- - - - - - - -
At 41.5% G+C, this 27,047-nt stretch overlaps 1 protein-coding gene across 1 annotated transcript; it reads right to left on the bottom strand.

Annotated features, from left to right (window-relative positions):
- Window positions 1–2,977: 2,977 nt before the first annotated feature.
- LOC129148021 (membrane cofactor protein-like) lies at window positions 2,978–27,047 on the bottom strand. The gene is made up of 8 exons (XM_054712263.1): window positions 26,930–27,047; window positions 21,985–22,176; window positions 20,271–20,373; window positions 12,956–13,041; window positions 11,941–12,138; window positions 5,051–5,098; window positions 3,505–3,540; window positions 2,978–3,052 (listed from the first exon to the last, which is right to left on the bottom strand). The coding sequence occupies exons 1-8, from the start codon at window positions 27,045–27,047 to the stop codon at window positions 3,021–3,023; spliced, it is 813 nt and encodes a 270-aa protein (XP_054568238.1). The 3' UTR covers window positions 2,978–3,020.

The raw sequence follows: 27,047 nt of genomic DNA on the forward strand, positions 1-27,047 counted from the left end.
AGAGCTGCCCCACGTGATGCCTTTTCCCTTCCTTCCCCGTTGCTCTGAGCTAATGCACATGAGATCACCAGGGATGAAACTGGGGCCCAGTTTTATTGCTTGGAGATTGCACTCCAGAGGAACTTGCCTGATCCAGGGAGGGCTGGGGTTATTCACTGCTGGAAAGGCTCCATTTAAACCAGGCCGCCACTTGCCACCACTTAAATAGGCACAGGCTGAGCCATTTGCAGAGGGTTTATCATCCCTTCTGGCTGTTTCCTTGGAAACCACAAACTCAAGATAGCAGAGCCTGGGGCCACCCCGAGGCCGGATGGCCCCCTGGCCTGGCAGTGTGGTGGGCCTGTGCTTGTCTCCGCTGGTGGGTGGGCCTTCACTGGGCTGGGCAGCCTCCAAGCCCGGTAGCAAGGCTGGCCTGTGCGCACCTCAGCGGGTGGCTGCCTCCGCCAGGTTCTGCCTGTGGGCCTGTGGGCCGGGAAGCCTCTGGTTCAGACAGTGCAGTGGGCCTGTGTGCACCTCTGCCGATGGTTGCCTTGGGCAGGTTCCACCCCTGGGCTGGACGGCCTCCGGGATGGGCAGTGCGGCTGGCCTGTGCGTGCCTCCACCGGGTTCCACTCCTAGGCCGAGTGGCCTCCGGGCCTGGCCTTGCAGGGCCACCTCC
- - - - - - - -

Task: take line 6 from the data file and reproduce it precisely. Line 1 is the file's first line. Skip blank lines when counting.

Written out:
AGAGCTGCCCCACGTGATGCCTTTTCCCTTCCTTCCCCGTTGCTCTGAGCTAATGCACATGAGATCACCAGGGATGAAACTGGGGCCCAGTTTTATTGCTTGGAGATTGCACTCCAGAGGAACTTGCCTGATCCAGGGAGGGCTGGGGTTATTCACTGCTGGAAAGGCTCCATTTAAACCAGGCCGCCACTTGCCACCACTTAAATAGGCACAGGCTGAGCCATTTGCAGAGGGTTTATCATCCCTTCTGGCTGTTTCCTTGGAAACCACAAACTCAAGATAGCAGAGCCTGGGGCCACCCCGAGGCCGGATGGCCCCCTGGCCTGGCAGTGTGGTGGGCCTGTGCTTGTCTCCGCTGGTGGGTGGGCCTTCACTGGGCTGGGCAGCCTCCAAGCCCGGTAGCAAGGCTGGCCTGTGCGCACCTCAGCGGGTGGCTGCCTCCGCCAGGTTCTGCCTGTGGGCCTGTGGGCCGGGAAGCCTCTGGTTCAGACAGTGCAGTGGGCCTGTGTGCACCTCTGCCGATGGTTGCCTTGGGCAGGTTCCACCCCTGGGCTGGACGGCCTCCGGGATGGGCAGTGCGGCTGGCCTGTGCGTGCCTCCACCGGGTTCCACTCCTAGGCCGAGTGGCCTCCGGGCCTGGCCTTGCAGGGCCACCTCC